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Money Laundering via Mining Pools

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Jul 11, 2023
Money Laundering via Mining Pools

The Use of Mining Pools in Money Laundering

According to recent findings, a large exchange (unnamed) received substantial amounts of money from wallets and mining pools associated with ransomware. Approximately $100 million in cryptocurrency was deposited into the exchange’s wallet address, with $19.1 million originating from ransomware addresses and $14.1 million from mining pools.

Evading Detection and Tracing through Mining Pools

Analysts have revealed that the attacker utilized a mining pool to transfer funds to the exchange, circumventing detection of suspicious transactions. By leveraging the mining pool as a cryptocurrency mixer, the source of the funds becomes untraceable. This method allows stolen funds to appear as legitimate mining proceeds rather than proceeds from a ransomware attack.

Analysts acknowledge that exchanges should have the ability to trace such activities. However, attackers may attempt to pass off their own funds as mining proceeds without initially involving a mining pool. This money laundering technique has gained popularity over time. Since 2018, the attacker’s wallet address on the exchange has received a total of $158.3 million from ransomware addresses.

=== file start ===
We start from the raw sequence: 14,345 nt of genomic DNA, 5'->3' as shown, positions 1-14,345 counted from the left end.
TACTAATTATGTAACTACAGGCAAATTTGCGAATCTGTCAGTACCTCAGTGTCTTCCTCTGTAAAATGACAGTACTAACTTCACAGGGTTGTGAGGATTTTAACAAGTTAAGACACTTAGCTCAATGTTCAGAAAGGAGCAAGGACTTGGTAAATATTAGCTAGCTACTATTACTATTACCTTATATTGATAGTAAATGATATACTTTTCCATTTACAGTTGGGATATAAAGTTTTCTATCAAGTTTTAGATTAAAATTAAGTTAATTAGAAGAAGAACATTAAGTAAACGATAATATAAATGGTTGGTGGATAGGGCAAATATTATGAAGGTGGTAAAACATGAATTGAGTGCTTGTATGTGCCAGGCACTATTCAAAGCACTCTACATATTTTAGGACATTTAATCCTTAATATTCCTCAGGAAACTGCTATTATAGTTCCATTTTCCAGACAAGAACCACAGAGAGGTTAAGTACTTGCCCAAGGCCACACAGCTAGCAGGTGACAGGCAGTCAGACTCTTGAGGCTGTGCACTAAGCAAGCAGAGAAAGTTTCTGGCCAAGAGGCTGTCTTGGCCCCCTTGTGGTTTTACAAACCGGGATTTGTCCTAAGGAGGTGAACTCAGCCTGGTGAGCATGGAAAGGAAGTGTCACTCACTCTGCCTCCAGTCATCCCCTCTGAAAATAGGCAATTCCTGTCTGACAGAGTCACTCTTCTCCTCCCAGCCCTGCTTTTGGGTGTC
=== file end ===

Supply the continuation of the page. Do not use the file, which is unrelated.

Chainalysis, a leading blockchain analysis firm, reports that nearly $1.8 billion of illicit cryptocurrency has flowed into deposit addresses with a high risk of mining.

To address this issue, experts suggest that mining pools implement a more robust wallet verification process in addition to Know Your Customer (KYC) measures. Rejecting funds from suspicious addresses could effectively deter money laundering activities.

The use of mining pools for money laundering is not an isolated incident. The cryptocurrency pyramid scheme BitClub employed similar tactics until its operators were indicted by the U.S. Department of Justice in 2020, as noted by Chainalysis.

Notably, North Korean hacker group APT43, also known as Archipelago, engages in money laundering through mining. Last year, North Korean hackers managed to steal $1 billion worth of cryptocurrency, with the North Korean General Intelligence Bureau overseeing most of the attacks in the cryptocurrency market. These significant thefts have allowed North Korea to expedite the development of its ballistic missile program, among other initiatives.